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Another literary term for atmosphere is mood. Mood describes the emotional state or general atmosphere found in a given scene, entire play, or entire book. The mood in the final scene and final act of A Midsummer Night's Dream can be characterized as happy, gay, and full of mirth.
One clue that the scene is full of happiness and mirth is that the word "mirth" is actually used in several places. When the four Athenian lovers enter the scene, Theseus announces their presence with the line, "Here come the lovers, full of joy and mirth" (V.i.29). Also, when he is calling for entertainment, he refers to Philostrate, his manager of the festivities in honor of his wedding day, as his "manager of mirth" (38). Finally, when Theseus is reading over the description of the mechanicals' play, he sees that the mechanicals have given their play the ironic description "a very tragical mirth" (61). Again, the use of the word "mirth" portrays the happy atmosphere of the scene, but also, the irony in this line helps add to the comedy of the scene.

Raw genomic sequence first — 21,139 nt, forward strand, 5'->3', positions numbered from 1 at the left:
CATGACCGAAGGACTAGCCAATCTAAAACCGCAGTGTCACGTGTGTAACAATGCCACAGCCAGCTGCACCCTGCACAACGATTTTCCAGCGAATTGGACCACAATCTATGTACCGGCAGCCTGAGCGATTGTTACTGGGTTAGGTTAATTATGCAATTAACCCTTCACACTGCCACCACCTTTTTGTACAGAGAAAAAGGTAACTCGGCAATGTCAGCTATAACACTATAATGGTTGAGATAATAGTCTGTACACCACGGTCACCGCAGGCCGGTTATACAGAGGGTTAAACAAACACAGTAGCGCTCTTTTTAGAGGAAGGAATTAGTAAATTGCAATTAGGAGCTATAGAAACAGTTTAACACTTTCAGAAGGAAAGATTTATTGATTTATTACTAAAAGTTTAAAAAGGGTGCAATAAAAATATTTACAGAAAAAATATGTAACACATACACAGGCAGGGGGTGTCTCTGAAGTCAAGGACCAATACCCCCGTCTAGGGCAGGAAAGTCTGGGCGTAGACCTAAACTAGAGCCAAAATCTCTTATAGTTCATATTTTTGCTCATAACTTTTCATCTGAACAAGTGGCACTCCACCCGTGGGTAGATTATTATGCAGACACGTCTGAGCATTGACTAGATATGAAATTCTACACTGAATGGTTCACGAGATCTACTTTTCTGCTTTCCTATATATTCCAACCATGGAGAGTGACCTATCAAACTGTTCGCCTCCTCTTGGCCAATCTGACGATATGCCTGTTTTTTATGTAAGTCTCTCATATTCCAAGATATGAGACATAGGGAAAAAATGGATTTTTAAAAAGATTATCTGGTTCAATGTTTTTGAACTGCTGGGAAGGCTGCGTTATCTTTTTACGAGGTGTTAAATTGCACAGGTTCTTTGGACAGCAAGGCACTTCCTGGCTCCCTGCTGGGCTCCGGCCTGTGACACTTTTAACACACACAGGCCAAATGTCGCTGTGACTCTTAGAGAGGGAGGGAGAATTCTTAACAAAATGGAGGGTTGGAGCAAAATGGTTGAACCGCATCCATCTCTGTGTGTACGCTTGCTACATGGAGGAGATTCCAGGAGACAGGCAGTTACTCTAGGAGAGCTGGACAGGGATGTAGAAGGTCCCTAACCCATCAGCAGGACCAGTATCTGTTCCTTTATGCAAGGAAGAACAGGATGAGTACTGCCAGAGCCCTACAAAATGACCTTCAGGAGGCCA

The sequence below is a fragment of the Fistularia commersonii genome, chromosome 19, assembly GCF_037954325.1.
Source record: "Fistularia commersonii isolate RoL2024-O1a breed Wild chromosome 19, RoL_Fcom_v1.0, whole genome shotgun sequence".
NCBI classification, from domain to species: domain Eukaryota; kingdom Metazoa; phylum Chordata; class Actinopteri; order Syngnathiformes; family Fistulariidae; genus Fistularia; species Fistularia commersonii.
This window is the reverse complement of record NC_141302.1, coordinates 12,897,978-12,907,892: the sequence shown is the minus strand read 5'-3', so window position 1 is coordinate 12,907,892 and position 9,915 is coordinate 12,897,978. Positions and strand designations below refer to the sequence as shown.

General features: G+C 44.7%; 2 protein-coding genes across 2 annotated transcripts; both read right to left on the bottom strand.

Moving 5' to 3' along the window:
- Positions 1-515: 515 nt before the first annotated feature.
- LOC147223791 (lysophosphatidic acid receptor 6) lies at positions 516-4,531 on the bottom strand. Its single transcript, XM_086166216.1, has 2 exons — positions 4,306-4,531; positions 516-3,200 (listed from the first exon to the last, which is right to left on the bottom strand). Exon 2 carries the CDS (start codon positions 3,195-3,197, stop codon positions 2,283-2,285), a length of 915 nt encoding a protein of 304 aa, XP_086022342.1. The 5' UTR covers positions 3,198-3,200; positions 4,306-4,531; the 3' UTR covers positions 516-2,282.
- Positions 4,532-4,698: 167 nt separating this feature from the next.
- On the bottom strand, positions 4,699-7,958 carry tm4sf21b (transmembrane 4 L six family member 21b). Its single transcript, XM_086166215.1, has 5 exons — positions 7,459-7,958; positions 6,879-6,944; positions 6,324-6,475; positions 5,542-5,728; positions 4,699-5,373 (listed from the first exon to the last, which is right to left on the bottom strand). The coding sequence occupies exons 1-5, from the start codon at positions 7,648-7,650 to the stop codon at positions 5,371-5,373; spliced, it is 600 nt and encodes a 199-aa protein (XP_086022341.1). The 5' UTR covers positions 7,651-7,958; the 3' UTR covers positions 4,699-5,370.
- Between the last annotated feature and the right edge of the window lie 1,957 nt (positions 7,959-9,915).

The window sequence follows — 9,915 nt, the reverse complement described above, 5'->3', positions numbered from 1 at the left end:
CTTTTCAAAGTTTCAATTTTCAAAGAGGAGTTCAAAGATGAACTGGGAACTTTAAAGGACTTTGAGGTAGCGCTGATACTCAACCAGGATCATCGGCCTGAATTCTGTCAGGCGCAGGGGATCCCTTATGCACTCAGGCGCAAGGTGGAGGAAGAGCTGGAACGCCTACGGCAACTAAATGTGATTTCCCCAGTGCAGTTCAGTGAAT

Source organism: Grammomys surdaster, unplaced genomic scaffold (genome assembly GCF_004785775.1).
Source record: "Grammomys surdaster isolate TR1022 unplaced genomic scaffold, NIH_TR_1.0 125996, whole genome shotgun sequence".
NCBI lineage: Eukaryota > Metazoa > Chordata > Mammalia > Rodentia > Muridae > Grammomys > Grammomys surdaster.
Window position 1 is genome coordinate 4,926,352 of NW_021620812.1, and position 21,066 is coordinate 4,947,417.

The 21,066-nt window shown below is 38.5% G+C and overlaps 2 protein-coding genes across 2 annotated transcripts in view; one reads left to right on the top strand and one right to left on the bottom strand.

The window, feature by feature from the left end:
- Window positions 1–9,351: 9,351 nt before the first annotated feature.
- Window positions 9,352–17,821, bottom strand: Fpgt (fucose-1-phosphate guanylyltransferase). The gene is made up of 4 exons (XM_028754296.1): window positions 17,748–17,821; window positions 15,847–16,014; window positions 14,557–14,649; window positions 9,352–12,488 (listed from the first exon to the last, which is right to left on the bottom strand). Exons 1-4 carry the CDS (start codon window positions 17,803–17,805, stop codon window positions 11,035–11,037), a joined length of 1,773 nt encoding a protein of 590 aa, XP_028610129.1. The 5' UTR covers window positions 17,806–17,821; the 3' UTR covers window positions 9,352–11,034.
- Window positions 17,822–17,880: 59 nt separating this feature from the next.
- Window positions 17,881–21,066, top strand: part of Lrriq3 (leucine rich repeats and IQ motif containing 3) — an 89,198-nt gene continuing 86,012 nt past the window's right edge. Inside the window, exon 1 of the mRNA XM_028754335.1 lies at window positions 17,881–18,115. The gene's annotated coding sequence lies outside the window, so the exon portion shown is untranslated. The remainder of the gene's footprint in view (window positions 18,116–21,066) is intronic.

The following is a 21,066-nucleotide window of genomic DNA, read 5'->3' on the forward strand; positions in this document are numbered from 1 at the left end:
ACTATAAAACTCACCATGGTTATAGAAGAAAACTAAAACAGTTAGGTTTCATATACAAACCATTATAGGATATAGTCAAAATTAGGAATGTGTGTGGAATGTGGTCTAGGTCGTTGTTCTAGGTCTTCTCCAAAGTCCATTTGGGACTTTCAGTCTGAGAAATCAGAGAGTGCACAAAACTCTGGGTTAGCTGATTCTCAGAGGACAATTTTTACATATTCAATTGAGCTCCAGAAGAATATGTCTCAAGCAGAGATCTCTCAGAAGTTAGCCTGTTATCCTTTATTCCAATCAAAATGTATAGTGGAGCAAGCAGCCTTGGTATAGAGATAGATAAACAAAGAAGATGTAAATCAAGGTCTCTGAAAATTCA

The happiness in the atmosphere of the scene is also portrayed through some of the images, especially in the image clustered in Oberon's speech blessing the house and all of the couples. The image of "bride-bed" helps to paint the story's happy ending (398). In addition, the images of "nativity," "children," and "chamber" found in Oberon's blessing further paint the story's happy ending and demonstrate that the story of the play bares resemblance to a fertility rite (408, 409, 412).
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